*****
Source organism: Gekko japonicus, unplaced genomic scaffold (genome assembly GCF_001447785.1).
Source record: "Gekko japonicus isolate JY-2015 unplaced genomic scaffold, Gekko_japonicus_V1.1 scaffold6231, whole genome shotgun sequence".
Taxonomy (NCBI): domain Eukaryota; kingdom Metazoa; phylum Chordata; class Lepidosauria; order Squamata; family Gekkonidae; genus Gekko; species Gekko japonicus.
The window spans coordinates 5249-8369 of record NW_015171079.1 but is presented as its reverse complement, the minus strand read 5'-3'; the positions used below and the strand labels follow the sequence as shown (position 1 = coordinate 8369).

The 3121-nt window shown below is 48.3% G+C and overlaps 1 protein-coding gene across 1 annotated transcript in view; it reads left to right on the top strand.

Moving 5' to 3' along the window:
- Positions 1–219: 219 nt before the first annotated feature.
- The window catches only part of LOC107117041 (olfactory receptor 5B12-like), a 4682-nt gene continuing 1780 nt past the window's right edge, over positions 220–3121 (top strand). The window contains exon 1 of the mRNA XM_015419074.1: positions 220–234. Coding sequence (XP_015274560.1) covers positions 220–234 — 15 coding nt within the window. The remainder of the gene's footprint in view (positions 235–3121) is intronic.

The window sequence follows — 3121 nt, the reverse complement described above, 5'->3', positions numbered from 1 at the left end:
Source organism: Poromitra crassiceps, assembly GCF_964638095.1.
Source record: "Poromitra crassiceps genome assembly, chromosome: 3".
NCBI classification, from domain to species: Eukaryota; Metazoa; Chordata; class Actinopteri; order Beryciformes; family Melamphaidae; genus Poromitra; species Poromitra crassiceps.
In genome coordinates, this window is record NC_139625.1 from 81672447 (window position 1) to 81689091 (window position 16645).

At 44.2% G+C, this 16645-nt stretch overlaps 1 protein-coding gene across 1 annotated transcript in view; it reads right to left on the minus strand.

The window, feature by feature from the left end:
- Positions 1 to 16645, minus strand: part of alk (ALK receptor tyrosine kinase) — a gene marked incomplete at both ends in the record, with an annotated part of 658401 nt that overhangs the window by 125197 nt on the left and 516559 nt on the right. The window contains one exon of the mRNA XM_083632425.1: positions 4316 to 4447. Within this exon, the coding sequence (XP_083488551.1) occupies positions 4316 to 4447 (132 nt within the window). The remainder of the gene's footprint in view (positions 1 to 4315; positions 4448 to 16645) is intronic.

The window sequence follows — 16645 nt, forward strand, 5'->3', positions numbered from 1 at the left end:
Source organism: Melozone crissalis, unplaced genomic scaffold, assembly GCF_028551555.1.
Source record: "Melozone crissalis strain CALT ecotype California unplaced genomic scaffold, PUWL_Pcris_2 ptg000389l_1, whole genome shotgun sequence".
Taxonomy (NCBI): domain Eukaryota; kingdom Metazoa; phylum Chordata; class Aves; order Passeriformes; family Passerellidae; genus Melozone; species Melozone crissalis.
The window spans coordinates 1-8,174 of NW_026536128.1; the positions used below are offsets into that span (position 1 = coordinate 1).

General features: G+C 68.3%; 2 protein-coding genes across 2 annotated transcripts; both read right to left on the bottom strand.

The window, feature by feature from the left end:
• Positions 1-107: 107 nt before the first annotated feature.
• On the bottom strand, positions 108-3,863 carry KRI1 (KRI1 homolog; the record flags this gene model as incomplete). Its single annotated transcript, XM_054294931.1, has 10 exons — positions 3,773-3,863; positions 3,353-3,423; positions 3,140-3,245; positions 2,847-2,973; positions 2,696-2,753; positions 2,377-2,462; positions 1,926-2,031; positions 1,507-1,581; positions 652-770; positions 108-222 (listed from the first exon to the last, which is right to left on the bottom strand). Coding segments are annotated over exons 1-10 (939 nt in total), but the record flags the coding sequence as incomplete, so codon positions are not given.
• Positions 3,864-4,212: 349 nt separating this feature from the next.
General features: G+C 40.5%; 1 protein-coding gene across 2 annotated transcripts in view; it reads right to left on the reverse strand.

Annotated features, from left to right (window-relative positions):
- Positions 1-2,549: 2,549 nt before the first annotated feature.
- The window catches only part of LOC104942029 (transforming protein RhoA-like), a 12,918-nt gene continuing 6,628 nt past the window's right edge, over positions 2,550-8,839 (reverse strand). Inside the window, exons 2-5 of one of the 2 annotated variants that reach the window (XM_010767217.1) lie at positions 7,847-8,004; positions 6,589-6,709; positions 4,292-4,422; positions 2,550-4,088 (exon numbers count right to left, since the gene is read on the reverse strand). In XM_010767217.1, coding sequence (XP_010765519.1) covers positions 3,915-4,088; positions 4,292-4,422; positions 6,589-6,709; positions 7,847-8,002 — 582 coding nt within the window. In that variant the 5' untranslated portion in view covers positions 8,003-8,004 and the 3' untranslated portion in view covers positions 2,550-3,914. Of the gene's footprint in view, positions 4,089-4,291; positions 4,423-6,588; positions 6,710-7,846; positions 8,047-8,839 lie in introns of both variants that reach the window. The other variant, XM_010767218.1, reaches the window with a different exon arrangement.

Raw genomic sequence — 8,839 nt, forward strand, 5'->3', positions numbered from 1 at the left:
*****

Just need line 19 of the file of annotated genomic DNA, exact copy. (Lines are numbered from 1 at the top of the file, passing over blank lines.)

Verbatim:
Source record: "Melozone crissalis strain CALT ecotype California unplaced genomic scaffold, PUWL_Pcris_2 ptg000389l_1, whole genome shotgun sequence".